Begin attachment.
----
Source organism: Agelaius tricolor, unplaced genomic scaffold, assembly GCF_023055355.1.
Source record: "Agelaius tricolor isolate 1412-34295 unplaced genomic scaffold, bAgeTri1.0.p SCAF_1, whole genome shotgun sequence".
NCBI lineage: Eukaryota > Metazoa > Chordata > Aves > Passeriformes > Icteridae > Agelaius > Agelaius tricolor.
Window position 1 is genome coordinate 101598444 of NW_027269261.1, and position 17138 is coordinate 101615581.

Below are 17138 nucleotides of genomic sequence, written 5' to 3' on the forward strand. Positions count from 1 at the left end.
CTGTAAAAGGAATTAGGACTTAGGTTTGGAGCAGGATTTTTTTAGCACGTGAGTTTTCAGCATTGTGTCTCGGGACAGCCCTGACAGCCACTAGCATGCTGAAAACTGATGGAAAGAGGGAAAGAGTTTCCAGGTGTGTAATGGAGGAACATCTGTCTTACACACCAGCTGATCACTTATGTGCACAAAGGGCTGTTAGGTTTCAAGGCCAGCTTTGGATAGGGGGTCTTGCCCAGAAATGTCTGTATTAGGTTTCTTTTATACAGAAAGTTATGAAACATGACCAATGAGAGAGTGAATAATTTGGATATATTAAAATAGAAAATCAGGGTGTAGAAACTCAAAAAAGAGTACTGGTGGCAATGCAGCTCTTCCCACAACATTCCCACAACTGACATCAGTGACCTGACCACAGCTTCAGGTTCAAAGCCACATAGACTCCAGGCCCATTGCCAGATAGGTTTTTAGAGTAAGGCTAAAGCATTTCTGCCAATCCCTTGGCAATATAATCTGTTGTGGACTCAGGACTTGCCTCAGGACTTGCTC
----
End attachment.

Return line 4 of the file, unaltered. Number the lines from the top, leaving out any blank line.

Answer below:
Window position 1 is genome coordinate 101598444 of NW_027269261.1, and position 17138 is coordinate 101615581.